This is the first digital currency business to receive a Trust Charter.
NYSDFS invited applicants to apply for a Trust Charter in March last year.
The only difference between a Trust Charter and a fully fledged bank is that the Trust company cannot receive deposits or give out loans. The process and application is almost the same with a minimum capitalisation requirement of $2m.
Interestingly, whereas the European Banking Authority has deterred credit institutions, e-money institutions from directly holding digital currencies, this Trust licence gives apparent permissions for itBit to act as a custodian of digital currency. An interesting contrast to the EU approach.
There has been some comment online about the jurisdictional and material scope of the Trust Charter. It seems that itBit will also need to apply for the Bitlicense once issued by the NY state department.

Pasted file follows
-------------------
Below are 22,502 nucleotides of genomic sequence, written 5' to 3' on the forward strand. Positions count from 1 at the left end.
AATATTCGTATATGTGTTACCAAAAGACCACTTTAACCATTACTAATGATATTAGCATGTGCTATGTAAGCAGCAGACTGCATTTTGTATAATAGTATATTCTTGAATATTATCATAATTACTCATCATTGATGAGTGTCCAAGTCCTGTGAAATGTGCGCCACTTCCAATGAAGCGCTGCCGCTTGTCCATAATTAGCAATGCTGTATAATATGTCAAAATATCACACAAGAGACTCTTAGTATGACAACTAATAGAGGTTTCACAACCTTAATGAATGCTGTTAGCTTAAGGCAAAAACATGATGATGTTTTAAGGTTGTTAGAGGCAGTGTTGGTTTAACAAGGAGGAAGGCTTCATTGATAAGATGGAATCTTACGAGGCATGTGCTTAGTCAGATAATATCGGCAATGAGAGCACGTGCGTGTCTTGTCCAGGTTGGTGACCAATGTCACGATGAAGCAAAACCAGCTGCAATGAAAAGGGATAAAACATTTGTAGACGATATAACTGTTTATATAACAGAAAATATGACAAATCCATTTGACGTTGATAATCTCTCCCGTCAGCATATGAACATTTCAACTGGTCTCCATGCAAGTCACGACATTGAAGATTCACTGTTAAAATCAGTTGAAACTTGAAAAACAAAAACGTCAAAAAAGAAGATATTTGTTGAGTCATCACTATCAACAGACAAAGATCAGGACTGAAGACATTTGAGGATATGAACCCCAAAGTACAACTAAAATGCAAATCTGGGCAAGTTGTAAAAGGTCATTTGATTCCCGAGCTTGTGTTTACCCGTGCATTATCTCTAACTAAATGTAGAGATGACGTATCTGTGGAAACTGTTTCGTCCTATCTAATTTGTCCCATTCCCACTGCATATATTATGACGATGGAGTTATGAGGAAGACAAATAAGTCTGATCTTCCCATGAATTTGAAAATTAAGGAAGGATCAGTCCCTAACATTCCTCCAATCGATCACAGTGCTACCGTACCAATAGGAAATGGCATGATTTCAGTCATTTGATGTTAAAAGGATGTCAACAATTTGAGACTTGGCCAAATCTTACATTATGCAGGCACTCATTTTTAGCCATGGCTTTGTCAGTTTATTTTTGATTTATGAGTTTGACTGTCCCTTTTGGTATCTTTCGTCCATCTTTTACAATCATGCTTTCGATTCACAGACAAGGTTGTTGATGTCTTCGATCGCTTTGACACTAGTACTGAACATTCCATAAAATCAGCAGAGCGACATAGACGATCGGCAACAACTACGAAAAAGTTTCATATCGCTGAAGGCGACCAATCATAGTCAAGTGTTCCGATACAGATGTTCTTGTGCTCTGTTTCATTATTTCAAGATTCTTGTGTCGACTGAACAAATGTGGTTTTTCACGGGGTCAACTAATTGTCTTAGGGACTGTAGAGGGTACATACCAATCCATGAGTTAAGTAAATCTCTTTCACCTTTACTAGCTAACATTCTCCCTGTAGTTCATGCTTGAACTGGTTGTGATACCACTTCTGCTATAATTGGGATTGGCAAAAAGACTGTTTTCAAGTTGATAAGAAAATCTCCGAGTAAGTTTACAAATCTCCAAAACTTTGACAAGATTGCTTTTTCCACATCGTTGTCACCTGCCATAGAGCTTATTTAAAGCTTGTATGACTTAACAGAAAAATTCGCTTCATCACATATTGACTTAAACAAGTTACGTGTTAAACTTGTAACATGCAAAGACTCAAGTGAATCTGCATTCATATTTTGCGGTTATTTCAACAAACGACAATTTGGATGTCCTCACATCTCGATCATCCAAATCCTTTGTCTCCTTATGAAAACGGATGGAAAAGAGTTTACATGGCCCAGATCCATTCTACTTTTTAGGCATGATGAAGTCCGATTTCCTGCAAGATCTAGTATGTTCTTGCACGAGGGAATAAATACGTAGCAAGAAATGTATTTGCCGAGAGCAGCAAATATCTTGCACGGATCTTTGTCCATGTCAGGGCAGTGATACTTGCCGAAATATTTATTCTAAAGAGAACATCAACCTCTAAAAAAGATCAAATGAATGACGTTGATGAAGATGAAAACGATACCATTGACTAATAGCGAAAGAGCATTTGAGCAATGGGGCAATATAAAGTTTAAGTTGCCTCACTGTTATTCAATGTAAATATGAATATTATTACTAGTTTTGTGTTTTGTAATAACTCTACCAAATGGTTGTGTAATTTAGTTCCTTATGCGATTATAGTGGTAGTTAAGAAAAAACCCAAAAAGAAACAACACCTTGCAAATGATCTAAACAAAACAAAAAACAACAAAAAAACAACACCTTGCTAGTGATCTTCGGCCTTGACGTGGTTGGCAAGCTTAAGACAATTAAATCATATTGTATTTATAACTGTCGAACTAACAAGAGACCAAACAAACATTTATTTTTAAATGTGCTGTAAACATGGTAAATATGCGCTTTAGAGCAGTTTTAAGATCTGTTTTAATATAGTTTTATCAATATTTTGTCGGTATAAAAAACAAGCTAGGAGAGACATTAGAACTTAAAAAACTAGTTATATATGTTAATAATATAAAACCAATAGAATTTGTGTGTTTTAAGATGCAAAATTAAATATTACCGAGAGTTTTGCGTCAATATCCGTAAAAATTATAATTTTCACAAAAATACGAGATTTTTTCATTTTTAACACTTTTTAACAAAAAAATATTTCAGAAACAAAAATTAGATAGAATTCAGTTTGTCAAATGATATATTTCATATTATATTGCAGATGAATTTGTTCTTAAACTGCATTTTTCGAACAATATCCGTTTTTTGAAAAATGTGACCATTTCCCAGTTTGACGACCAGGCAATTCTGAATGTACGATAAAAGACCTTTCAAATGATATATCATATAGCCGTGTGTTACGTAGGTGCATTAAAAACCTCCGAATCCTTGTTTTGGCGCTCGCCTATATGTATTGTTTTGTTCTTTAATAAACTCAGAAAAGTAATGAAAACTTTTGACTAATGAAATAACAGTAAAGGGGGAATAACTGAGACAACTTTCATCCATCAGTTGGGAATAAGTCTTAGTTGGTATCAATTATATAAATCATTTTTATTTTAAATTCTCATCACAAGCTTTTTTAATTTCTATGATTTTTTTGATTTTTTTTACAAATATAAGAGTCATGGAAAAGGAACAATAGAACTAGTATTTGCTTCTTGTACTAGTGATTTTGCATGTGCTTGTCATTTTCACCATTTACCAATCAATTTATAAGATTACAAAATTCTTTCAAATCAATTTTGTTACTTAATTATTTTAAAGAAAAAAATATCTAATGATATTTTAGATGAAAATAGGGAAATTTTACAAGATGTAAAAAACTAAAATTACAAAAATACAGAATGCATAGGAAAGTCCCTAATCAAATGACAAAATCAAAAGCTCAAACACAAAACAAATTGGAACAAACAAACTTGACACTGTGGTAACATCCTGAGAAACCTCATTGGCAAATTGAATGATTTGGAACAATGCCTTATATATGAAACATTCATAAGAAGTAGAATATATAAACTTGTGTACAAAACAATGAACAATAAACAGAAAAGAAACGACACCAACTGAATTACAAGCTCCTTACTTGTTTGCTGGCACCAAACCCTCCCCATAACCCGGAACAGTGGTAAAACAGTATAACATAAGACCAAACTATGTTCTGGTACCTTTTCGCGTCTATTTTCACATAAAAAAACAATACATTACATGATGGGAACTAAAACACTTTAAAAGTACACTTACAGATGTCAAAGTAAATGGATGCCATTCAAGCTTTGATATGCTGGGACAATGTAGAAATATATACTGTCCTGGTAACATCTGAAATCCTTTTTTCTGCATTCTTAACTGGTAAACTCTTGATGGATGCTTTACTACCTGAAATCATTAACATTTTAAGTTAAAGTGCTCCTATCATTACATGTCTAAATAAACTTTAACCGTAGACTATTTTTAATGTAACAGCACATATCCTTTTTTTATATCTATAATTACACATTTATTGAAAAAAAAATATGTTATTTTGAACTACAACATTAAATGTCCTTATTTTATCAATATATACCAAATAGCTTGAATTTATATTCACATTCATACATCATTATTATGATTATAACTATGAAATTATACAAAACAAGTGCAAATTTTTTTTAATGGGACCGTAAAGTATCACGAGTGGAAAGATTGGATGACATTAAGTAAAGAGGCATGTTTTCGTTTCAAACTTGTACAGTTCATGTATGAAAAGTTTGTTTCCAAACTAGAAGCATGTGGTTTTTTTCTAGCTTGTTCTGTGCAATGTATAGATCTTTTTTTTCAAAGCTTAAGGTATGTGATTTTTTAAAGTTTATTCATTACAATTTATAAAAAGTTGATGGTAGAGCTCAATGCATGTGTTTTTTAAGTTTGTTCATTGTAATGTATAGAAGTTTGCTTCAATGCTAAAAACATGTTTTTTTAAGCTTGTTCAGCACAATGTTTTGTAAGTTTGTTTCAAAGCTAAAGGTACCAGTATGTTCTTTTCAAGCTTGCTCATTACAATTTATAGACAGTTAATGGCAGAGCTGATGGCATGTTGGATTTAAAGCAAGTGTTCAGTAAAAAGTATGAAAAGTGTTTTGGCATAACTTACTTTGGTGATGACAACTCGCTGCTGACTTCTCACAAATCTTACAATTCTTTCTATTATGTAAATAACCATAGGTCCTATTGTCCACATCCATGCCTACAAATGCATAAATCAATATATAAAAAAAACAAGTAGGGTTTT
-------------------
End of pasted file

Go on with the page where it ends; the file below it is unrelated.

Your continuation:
A major apparent advantage is that with the Trust Charter, the Trust company is seemingly able to operate freely in the other states; in contrast, those who have registered as MSBs have had to take a state-by-state approach. That said, there appears to be some doubt as to whether states such as California who are developing their own version of a digital currency licence will accept a Trust Charter as sufficient.
Tom Dresslar, a spokesman for the California Department of Business Oversight said:
Nonetheless, this is a strong signal that digital currency businesses are pioneering forwards now with further regulatory oversight and endorsement.